La Folia

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  1. Anders, I'm telling you, the best violin makers make really good pegs. And they stay that way until they eventually wear.
  2. Obviously ezh is right that it's hard to tune the understrings with pegs. I would just like to point out the experience I've had with pegs. Pegs fitted by Carl Becker always worked absolutely perfectly, and mine stayed that way for years. They didn't snap and jerk when they were turned, and they didn't require skill to set them in position. They were an absolute joy to use. I think his may be the only shop I have ever seen in which all the pegs on all violins were in that condition. It's sad that his shop was an exception. In the Hardanger fiddle world I have seen a lot of pegs
  3. Yes, it is impossible, but somehow we do it. It sometimes helps to pull the peg out a little, and we keep trying until we get it by accident. If that fails, we tug on the string a little. Actually, 1/100 turn is 3.6 degrees, which is not so impossible. It would be easier if the pegs were fitted by makers with peg shapers and reamers instead of by beavers, but I've never seen that happen on Hardanger fiddles.
  4. Without an attached picture, how do you connect a certificate to a particular instrument? There's just not very much identifying information on a certificate. Let's see, I have a Strad with a certificate, and a Strad copy. I can try to use the certificate on the copy, especially if the copy is a pretty good one.
  5. Those would be the new ones. Many of the old ones are just pieces of paper. Length 45 barleycorns, spruce top with medium grain, bookmarked maple with medium flame, shaded orange varnish, etc. -- a description which must fit half of all violins. N'est ce pas?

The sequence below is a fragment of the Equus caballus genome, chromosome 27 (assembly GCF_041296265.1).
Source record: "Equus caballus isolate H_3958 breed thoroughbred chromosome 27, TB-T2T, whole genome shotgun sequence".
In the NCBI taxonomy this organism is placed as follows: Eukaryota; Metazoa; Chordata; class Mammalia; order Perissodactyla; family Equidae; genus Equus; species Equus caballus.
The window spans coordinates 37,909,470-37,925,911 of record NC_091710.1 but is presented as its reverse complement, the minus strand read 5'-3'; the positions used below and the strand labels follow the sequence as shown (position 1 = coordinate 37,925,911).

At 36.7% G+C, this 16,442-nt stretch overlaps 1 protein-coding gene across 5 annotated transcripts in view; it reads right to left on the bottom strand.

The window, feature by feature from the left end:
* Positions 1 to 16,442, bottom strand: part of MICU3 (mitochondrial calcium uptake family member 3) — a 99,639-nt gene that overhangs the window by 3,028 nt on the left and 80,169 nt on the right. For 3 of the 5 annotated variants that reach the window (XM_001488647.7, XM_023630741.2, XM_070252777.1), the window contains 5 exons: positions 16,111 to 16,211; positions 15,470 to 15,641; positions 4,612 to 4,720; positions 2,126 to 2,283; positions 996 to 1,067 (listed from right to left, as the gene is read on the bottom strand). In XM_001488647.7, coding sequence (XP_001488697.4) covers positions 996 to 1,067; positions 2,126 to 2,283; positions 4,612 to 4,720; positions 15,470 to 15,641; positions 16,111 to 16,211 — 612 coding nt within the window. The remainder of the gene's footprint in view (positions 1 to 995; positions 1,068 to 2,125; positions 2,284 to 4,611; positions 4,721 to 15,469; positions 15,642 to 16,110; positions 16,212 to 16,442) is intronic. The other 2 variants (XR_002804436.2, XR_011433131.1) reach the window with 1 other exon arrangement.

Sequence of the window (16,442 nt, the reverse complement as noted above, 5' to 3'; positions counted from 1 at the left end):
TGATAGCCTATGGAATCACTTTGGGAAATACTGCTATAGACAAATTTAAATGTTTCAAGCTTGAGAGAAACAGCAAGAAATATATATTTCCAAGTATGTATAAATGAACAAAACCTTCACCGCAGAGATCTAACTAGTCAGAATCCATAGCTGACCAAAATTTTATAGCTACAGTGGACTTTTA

6. Hmmm, why doesn't that apply to any certificate? Does any certificate really identify the instrument?
  7. Some eastern European food can be like that, but I have to say I enjoyed some of the Polish restaurants in the Chicago area. It might be a good idea to give it another try, if you can find the right place. Or else make it yourself if that's an option. :D
  8. I don't see why not. I've seen makers on this forum mention tacking the top on loosely so they could do adjustments or whatever. I think the idea is to use weak glue. I can easily think that it's good enough for temporary use.
  9. I've seen Carl Becker Senior instruments with neck shims.
  10. Is there any point in lightly tacking the top on to see what the cello sounds like, and THEN making the decision whether to replace the bar?
  11. The D string was rubbing against the back of the peg box. Maybe it still is. That certainly would not help. It also looks to me that the rib is detached by the chin rest. Not worth spending good money on, considering the value of the instrument.
  12. Goo Gone is D-limonene plus petroleum distillates, with a dash of sweet orange extract. Except for the orange extract, it sounds rather similar to the other products that are being recommended. I don't know whether it attacks violin varnish, but it works very well for glue goo.
  13. He did say that a little of the plane wipes off on every piece of wood, but I don't see any sign of that in the picture.
  14. Wood Butcher, I guess you were replying to me. I know what the OP says, but the picture he posted shows something quite different. Whenever that happens, I have to suspect a teensy little observational error, meaning that maybe he got it completely wrong. As odd as this may seem, I think Michael Darnton and others noticed this too.